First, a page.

Illinois corn farmers are writing a letter to Santa; what’s on our list? Today we finish our Christmas list with the final item … public awareness! Thanks to Thomas Martin, SIU student, for this series focusing on IL Corn’s top priorities!
This week I’ve brought up four points that would strengthen the position of Illinois Family Farmers especially corn growers – investing in river transportation, keeping a check on government regulation, getting benefits from an adequate Farm Bill, and progressing domestic fuels. In each case, we returned to some foundational strategies such as education and public advocacy.
I know you are aware the Illinois Corn Marketing Board does wonders as a check-off association with research and promotion while the Illinois Corn Growers Association works tirelessly to compliment the ICMB and fill in gaps such as the more political reaches.
You may even be aware of some of the efforts that Illinois Corn has been pursuing to address the needs of all Illinoisans in understanding the role of corn and it’s potential. Over the past few years, IL Corn has joined other commodity groups and the Illinois Farm Bureau to address the image of farming. The Illinois Farm Families initiative connects Chicago mothers with Illinois farmers and breaks down falsehoods, separations and assumptions. As I learned through my time in 4-H, FFA, PAS and FarmHouse – perception is reality regardless of the truth. We have an issue where people don’t believe that family farms exist anymore. We must show our neighbors that this is a baseless paradigm and that over 95% of Illinois farms are family farms.
Illinois Corn also has had a great program in the greater Chicago area to provide fresh produce for urban residents who live in food deserts without access to affordable fresh produce. These programs show a strong commitment to helping others and helping them to understand agriculture instead of just basing their opinions off of information from groups like HSUS, PETA, GreenPeace, etc.
We also see how the crew at Illinois Corn is ratcheting up this study of communication with their internship program, which allows college students the opportunity to manage social media pages independently and then collect data to determine strategies for improving the message of agriculture. This also provides a great experience for participants who learn about communication and evaluation.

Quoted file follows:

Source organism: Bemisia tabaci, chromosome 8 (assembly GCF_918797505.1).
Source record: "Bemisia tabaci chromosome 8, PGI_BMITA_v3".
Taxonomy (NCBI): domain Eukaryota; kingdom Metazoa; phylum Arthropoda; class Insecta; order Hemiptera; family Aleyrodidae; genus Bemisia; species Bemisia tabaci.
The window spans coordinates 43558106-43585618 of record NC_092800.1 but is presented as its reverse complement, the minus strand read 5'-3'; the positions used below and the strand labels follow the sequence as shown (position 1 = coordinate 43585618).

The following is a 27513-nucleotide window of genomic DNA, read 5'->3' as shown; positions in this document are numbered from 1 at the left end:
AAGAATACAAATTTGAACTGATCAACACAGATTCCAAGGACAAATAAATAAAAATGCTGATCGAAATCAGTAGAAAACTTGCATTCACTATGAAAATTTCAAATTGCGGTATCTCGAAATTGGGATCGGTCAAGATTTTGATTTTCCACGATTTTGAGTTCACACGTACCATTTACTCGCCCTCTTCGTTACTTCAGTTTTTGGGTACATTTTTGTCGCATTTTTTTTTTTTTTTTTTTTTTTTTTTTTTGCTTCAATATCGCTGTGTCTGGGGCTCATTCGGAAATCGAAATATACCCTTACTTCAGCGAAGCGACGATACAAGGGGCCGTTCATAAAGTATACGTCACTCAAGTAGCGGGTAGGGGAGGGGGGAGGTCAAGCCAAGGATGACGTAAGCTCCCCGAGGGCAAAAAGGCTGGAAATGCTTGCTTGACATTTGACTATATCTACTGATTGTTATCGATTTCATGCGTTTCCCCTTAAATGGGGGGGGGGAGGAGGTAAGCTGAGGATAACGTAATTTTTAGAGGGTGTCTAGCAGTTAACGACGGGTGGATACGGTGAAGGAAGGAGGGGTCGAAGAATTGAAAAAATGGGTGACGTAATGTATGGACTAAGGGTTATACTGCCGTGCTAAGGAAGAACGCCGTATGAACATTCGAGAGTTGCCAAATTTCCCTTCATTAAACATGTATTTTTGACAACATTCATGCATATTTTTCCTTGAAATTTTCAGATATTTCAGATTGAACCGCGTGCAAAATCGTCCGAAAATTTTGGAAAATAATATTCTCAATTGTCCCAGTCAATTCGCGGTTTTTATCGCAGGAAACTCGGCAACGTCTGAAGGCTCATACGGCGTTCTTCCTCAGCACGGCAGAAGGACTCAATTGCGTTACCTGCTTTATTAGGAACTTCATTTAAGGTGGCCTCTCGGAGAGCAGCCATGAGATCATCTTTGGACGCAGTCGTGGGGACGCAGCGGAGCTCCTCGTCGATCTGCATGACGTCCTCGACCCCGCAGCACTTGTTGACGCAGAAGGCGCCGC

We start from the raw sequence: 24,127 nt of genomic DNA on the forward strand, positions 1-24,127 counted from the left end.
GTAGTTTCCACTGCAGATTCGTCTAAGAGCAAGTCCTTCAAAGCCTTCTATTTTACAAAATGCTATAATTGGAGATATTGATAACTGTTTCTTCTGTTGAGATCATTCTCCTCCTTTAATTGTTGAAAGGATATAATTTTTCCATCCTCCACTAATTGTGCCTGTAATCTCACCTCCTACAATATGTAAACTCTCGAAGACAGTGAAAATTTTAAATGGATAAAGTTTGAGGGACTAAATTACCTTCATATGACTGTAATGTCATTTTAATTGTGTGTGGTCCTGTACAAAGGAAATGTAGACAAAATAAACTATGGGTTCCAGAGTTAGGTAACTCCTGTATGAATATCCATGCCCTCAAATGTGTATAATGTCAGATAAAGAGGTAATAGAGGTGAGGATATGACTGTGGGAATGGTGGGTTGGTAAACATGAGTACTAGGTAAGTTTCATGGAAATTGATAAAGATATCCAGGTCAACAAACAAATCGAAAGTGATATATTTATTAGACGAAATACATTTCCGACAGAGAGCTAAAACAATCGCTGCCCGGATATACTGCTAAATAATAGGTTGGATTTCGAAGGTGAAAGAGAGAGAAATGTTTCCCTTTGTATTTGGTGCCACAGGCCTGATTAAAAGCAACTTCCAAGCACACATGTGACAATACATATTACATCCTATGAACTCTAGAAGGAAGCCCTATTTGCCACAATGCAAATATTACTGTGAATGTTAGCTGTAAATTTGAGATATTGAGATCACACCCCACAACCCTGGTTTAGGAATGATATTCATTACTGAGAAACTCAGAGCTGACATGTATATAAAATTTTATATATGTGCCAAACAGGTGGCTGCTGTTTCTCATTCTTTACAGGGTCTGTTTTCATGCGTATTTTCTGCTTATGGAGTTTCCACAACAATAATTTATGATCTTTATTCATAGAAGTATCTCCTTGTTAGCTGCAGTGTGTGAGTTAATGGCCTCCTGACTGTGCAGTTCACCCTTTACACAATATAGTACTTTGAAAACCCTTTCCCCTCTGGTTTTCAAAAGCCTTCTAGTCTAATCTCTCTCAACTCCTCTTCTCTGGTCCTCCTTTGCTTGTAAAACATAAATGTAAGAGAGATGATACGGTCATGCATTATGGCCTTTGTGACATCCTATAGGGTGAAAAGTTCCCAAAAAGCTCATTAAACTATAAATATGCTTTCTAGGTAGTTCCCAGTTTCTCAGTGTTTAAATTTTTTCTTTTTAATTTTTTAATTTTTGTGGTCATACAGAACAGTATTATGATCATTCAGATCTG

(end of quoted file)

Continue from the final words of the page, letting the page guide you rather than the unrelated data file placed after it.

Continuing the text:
These efforts even go a few steps further with sponsorship of Kenny Wallace in NASCAR and the Cornbelters Baseball team! NASCAR is picking up on the high-octane performance of ethanol and nothing says Central Illinois like corn and baseball! All of these impressive activities actively provide exposure for the work of farmers and additionally they provide data and experiences to further improve media strategies for the future.
The role of agricultural communications might be coordinated by those with degrees in it but the responsibility of communicating agriculture falls on everyone’s shoulders. We must communicate to our neighbors. We must communicate with those in urban and suburban areas. We must communicate with our elected officials and we must be heard! We must pursue ways, both traditional and innovative, to reach out to new and old audiences and engage the public in a deep and meaningful understanding of their food, fiber, fuel, horticultural products and more!
We need to support programs that provide such skill sets such as 4-H and FFA for youth; PAS, our agricultural fraternities and sororities and other collegiate groups and organizations like the Farm Bureau Young Leaders for young farmers. We need to participate actively in commodity groups like Illinois Corn Growers, as well as generalized farm organizations like the Farm Bureau. We need to seek out opportunities and develop them for others. We need to be prepared to show Aunt Caroline the light when she rants about factory farms at the dinner table this Christmas. We need to Agvocate!
Santa, how about helping the public understand more about farmers this Christmas?